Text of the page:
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Canada helps leaders with practical solutions for East Africa, the Horn

Friday July 01 2022
thornley

The High Commissioner for Canada to Kenya and Canada’s Permanent Representative to Unep Christopher Thornley. PHOTO | NMG

By BERNA NAMATA

The High Commissioner for Canada to Kenya and Canada’s Permanent Representative to Unep Christopher Thornley spoke to Berna Namata on his agenda for the region.

As Kenya goes to the polls in August, its landlocked neighbours are worried about violence due to the past violent elections. What is your assessment of the political environment in Kenya? To what extent do you see a risk of electoral violence?

I believe in a free and fair democracy for all countries. Kenya has come a long and has had a long track record of regular elections. This isn’t to say that it has not had challenges as witnessed in 2007 — challenges remain — but this can be said for most countries. Many continue to face challenges during elections and it’s important that governments engage everyone — the public, civil society, independent bodies, other arms of government and security agents — to ensure continuous improvement of existing electoral processes.

Kenyans have a right to elect the leaders they want. Unfortunately, not everyone vying gets the same opportunities and platforms. Women seeking election continue to face many hurdles including violence, harassment on- and offline, discriminatory laws and practices, stereotyping and social norms, as well as lack of support from families. You need women in all their diversity at decision-making tables. Global data shows that women are underrepresented at all levels of decision-making worldwide and achieving gender parity in political life is far off.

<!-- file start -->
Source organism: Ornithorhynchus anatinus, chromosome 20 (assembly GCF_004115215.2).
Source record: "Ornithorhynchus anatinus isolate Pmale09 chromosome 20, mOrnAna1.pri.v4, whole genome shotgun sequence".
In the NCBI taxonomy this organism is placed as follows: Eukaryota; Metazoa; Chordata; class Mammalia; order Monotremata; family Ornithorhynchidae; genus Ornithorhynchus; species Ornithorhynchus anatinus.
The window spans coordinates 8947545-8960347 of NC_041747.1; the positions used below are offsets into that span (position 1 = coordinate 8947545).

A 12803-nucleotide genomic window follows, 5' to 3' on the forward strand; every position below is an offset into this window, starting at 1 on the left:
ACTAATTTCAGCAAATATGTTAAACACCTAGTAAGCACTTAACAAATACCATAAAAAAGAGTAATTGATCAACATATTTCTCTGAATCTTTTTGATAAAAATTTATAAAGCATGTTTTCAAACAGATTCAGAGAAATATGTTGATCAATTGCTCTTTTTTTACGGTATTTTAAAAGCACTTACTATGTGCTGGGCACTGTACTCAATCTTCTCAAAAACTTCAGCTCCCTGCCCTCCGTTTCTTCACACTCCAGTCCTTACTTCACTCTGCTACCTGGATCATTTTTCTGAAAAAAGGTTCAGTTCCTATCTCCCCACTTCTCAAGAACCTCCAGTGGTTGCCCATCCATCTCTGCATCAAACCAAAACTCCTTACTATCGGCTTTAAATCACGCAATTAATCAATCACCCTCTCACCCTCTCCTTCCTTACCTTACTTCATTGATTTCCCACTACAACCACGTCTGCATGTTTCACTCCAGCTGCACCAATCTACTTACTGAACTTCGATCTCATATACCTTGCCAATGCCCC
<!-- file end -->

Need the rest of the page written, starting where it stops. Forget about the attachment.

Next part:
Our focus on elections is to increase their participation in the political process, and focus on preventing violence against women in politics, including monitoring compliance with electoral laws and policies, the safety and security of women, and access to justice for survivors of electoral violence.

We are investing $3.8 million in these efforts. With support from UN Women and women’s rights organisations, our investment will help build a strong foundation for women’s political empowerment, including and beyond the 2022 election.

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Pre-election, we are focused on ensuring that the electoral system, processes and procedures are gender-responsive and that women are enabled to participate effectively as voters.

Fragility and conflict are among the greatest development challenges of the region. What is the current state of fragility in the region? How best can affected countries, and those in transition manage political, security, economic and environmental stresses that cultivate vulnerability?

These are highly complex topics and it would take a thesis to begin to unpack and explain proposed solutions as applicable in each context within East Africa and the Horn. But here are a few thoughts:

My responsibilities include Somalia. The Horn feels more fragile today than it has in the past, and is subjected to greater shocks — environmental and inflationary — as well. This places more responsibility on the states that are exporters of stability, such as Kenya, to play an active role anchoring the region.

Hubs of stability, such as Nairobi, will only grow in influence and importance as we move forward into what I sense will be more of an uncertain future than we have known for a while.